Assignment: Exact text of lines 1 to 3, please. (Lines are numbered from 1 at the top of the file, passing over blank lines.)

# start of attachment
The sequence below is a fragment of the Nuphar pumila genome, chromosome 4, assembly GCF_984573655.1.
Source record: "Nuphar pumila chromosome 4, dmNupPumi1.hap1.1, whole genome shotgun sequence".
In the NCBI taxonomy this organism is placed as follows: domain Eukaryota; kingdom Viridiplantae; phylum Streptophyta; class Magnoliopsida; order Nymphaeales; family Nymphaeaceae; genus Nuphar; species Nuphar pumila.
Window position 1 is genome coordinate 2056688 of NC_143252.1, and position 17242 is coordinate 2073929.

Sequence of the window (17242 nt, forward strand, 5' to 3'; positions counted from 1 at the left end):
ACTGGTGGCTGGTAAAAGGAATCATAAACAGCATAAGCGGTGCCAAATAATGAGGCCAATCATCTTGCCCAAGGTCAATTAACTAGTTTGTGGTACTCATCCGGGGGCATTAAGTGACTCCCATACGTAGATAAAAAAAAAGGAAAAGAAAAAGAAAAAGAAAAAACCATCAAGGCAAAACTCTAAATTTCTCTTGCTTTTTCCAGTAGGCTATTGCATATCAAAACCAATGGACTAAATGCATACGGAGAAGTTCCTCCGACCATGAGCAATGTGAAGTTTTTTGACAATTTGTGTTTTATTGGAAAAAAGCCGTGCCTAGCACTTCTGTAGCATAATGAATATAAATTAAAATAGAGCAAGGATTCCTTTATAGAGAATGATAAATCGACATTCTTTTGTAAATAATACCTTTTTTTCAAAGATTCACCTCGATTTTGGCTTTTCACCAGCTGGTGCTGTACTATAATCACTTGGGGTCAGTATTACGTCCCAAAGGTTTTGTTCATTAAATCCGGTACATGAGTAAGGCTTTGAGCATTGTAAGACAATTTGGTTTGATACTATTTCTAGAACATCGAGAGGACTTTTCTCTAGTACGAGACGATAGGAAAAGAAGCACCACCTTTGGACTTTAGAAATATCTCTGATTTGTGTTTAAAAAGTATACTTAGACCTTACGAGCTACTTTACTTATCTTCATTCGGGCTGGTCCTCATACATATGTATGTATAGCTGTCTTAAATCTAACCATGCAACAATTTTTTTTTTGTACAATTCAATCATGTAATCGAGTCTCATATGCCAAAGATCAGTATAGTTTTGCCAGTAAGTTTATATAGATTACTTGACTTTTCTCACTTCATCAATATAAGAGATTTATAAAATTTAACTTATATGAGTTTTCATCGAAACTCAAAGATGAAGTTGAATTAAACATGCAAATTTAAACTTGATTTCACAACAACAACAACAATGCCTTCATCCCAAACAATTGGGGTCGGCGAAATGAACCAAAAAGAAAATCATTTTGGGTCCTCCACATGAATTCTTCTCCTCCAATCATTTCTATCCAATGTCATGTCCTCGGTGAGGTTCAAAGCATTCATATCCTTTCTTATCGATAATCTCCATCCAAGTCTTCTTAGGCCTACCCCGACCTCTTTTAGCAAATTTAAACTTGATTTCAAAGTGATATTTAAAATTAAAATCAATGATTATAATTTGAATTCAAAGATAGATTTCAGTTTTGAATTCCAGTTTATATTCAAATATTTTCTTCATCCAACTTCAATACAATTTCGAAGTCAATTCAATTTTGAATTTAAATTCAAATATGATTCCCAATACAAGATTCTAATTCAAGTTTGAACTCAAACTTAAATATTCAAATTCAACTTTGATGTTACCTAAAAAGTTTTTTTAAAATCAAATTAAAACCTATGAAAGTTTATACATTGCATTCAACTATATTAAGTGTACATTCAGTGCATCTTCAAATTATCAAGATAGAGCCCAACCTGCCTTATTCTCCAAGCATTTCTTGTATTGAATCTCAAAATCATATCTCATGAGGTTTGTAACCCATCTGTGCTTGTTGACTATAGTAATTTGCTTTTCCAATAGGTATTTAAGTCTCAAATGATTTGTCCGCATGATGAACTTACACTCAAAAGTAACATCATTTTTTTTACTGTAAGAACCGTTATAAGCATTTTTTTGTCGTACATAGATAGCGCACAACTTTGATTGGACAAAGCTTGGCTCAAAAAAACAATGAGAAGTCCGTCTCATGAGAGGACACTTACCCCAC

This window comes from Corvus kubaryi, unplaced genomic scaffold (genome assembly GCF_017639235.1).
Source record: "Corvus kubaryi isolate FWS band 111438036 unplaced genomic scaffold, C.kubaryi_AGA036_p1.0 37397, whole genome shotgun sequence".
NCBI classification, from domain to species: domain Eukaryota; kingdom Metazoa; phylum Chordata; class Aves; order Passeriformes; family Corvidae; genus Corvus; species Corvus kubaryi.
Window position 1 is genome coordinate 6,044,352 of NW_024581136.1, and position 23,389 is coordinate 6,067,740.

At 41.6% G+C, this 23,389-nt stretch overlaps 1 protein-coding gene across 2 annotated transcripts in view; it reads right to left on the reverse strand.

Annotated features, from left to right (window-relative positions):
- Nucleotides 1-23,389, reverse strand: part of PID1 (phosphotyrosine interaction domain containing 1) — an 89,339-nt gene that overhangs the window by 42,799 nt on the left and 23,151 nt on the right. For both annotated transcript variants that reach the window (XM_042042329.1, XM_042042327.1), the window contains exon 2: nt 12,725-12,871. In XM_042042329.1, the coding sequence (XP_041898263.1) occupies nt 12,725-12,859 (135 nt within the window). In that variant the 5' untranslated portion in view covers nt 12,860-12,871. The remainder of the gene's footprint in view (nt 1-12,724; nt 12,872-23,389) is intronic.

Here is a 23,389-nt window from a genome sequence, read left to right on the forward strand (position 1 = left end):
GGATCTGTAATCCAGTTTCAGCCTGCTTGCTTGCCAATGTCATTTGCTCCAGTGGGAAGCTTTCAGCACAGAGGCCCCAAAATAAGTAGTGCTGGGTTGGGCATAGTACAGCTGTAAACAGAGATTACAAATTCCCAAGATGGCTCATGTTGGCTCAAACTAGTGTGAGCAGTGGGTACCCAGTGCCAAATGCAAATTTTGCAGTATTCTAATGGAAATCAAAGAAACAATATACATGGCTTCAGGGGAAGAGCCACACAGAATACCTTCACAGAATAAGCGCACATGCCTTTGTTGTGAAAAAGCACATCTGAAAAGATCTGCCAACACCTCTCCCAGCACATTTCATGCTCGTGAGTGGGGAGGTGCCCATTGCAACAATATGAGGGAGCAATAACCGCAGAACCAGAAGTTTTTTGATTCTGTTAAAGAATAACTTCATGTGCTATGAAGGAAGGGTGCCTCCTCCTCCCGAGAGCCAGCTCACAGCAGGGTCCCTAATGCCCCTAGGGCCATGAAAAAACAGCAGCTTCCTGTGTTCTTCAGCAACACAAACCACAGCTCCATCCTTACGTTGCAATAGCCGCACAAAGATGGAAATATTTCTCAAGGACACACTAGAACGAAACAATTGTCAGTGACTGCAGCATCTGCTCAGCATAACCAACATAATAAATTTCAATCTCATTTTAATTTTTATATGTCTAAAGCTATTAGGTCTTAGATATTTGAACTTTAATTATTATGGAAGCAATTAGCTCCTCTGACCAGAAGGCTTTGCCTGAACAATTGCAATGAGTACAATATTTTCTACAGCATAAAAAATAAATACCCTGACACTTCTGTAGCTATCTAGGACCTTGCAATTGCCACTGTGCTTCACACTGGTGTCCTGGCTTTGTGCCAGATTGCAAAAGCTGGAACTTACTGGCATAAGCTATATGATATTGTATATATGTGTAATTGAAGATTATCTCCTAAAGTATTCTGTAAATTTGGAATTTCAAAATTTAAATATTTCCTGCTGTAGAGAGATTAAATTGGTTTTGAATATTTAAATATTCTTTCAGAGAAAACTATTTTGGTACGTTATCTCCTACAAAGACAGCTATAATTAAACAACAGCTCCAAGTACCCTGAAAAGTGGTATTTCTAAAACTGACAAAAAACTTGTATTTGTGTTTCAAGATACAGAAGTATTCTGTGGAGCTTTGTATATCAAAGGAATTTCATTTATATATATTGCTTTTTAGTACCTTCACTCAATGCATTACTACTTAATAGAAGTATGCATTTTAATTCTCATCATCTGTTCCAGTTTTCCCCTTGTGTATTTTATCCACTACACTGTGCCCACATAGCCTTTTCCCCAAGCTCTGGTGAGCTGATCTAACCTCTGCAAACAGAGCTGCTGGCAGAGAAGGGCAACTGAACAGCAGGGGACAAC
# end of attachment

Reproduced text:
The sequence below is a fragment of the Nuphar pumila genome, chromosome 4, assembly GCF_984573655.1.
Source record: "Nuphar pumila chromosome 4, dmNupPumi1.hap1.1, whole genome shotgun sequence".
In the NCBI taxonomy this organism is placed as follows: domain Eukaryota; kingdom Viridiplantae; phylum Streptophyta; class Magnoliopsida; order Nymphaeales; family Nymphaeaceae; genus Nuphar; species Nuphar pumila.